20 As our knowledge of the history of the development of the Greek letters has increased in recent years and as early Phoenician and Semitic inscriptions have come to light, all the evidence confirms the Greek tradition that their alphabet was derived from the Phoenician. The question now is, How early did the Phoenician letters appear on the Greek mainland? The "palace" of Cadmus, if Cadmus is an historical figure, has been discovered in Thebes, and may be roughly dated around 1400‑1200 B.C.; and "letters" were found in it, but they were not of Semitic origin. See Rhys Carpenter, "Letters of Cadmus," Am. Journ. of Philology, 56 (1935), 5‑13. The present evidence appears to indicate that the Greeks took over the Phoenician letters around 800 B.C. Arguments for this view, an excellent brief discussion of the more recent literature, and two Tables showing the forms of Semitic letters between the thirteenth and eighth centuries B.C. and of the earliest Greek letters, are given by John Day, in The Classical Weekly, 28 (1934), 65‑9 (Dec. 10), 73‑80 (Dec. 17).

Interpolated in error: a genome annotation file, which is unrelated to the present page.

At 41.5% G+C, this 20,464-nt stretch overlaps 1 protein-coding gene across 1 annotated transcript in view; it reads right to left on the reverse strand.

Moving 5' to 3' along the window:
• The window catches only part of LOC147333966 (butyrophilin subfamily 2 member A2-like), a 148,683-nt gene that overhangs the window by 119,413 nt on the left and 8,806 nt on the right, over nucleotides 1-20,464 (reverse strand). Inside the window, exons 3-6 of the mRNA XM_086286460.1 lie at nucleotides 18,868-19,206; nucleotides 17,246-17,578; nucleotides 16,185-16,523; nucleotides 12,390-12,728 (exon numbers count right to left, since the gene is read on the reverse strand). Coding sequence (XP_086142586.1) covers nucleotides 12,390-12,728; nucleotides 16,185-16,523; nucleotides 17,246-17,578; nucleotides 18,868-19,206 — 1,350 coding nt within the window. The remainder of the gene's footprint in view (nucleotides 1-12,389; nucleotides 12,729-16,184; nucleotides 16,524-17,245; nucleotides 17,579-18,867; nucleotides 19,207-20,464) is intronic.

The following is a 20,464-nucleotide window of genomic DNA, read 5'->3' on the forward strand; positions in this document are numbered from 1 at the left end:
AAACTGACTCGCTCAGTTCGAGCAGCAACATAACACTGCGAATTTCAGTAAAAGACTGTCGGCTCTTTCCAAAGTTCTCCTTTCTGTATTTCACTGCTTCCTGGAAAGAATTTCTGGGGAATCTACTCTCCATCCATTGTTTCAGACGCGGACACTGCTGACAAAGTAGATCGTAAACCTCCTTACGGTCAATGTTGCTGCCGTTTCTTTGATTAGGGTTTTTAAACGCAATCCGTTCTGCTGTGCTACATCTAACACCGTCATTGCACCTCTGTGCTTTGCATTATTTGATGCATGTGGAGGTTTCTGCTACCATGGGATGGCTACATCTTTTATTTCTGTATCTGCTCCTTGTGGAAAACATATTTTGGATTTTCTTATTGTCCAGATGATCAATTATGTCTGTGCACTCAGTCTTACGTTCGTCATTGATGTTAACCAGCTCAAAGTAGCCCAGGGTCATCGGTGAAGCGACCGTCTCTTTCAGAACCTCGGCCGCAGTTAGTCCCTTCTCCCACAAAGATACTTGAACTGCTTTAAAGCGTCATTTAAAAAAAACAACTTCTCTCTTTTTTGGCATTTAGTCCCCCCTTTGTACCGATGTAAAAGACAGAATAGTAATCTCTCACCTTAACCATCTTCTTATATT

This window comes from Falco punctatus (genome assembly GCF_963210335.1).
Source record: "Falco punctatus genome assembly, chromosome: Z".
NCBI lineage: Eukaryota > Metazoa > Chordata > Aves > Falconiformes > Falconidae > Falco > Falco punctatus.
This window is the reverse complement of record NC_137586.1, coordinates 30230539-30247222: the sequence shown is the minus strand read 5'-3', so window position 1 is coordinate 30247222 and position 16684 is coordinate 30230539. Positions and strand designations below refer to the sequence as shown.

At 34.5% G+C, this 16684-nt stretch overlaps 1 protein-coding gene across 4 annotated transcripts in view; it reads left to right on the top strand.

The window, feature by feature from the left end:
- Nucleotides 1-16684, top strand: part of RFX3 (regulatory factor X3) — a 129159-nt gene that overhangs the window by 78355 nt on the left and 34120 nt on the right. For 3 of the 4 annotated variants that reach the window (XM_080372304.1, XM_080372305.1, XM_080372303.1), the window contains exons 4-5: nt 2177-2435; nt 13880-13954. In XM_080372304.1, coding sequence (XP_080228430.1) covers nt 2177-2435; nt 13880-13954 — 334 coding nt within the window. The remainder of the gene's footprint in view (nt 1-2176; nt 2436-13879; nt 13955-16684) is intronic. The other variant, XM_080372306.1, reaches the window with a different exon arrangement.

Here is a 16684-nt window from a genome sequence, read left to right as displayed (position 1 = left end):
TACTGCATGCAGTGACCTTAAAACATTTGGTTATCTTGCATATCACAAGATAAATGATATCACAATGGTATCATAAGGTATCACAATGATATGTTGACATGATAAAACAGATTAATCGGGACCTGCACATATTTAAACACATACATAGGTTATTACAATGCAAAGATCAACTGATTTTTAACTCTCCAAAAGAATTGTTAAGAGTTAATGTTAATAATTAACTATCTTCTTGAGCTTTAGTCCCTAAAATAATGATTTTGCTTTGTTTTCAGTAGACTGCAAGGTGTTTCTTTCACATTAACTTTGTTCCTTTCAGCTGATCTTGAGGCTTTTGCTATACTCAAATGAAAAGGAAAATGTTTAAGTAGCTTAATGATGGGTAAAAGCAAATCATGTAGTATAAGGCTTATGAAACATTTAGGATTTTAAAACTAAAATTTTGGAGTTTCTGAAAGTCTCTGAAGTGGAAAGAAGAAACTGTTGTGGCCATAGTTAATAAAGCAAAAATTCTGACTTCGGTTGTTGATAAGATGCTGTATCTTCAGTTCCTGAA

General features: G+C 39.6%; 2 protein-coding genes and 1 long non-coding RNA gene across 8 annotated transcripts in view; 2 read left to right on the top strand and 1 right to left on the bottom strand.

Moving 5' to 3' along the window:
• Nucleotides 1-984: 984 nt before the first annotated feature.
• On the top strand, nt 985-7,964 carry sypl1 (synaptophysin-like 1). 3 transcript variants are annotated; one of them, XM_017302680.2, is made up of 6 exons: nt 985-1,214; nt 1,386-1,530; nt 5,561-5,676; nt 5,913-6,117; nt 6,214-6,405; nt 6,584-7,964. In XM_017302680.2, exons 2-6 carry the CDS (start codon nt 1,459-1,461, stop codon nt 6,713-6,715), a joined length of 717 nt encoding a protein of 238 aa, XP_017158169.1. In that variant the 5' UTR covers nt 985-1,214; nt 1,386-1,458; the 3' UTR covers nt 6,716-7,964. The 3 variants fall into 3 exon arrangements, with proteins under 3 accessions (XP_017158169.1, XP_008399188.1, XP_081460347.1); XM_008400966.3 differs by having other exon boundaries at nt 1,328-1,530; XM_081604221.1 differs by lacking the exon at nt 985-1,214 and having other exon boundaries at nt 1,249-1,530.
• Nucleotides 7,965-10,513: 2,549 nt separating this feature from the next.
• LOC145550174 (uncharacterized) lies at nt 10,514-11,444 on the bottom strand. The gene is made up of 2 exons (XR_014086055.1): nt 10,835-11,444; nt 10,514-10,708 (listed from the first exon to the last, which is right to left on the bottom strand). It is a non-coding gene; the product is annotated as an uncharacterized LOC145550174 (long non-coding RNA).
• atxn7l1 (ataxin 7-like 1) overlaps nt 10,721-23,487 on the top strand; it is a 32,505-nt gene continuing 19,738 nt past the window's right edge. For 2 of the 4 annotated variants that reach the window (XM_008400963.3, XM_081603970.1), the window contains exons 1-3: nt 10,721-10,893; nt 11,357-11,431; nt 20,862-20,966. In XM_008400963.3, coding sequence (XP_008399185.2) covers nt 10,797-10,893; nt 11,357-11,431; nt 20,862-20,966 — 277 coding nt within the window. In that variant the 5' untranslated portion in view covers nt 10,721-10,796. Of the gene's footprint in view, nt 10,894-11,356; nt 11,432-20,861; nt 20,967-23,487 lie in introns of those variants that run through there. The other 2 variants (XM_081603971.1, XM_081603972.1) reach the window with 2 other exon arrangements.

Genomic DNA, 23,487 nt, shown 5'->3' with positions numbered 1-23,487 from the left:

21 Iliad 2.594‑5, and 599‑600 below.

22 Cp. Book 4.25.

23 The narrative of Dionysus is apparently resumed from the end of chapter 61.

24 "Horn of Hesperus."

25 "Horn of Amaltheia."

26 i.e. the purple derived from the mollusc Murex brandaris.

27 Cp. Book 1.12.8 for the explanation of the name "Tritogeneia" for Athena.

28 Strabo (12.8.18‑19) says that this area of Phrygia was occupied by the Lydians and Mysians, and that the cause of the name was the frequent earthquakes.

29 The great oracle of Ammon; cp. Book 17.49 ff. for the famous visit of Alexander to this shrine.

30 Cp. Book 1.20.4.

31 The Mediterranean.

32 Cp. chap. 1.3.

Thayer's Notes:

a The apparent non sequitur is an artifact of the English translation; in the Greek text, the figures are parallel. The festival was held in alternate years (τριετηρίδας), and the journey took "three years" (τριετοῦς), counting inclusively: starting in Year 1, Year 2, ending in Year 3. See the Loeb editor's own notes (8 and 9) to IV.3.1‑2; and for examples in other Greek and Latin authors, Mair's note to Oppian, Cyneg. I.24.

b II.44.2, III.53.6.